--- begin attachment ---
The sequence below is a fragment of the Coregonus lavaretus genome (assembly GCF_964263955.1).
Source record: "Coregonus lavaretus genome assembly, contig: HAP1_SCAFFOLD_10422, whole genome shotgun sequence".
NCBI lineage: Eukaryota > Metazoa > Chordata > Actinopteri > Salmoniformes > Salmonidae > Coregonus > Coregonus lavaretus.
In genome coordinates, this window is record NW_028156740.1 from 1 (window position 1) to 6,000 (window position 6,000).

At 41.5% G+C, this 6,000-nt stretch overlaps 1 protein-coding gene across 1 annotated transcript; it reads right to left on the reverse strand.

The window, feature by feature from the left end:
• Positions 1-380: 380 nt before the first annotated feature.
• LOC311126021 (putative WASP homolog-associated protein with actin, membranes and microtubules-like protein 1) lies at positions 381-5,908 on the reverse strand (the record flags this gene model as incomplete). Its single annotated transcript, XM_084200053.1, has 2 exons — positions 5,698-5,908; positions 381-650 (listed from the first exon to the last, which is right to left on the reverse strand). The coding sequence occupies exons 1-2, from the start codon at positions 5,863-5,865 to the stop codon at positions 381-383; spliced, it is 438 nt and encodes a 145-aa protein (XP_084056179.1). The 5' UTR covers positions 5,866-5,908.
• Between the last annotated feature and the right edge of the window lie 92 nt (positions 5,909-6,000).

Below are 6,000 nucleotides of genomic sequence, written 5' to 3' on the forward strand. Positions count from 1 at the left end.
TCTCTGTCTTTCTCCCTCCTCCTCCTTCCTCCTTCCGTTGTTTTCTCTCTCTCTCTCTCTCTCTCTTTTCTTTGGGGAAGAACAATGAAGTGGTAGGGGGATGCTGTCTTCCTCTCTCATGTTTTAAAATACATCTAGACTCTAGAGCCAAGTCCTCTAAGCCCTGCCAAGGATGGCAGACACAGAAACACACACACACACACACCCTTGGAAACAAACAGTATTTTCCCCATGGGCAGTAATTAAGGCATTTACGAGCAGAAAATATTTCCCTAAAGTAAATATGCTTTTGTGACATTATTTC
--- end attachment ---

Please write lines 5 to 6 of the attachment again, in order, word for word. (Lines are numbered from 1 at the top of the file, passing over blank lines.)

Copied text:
At 41.5% G+C, this 6,000-nt stretch overlaps 1 protein-coding gene across 1 annotated transcript; it reads right to left on the reverse strand.

The window, feature by feature from the left end: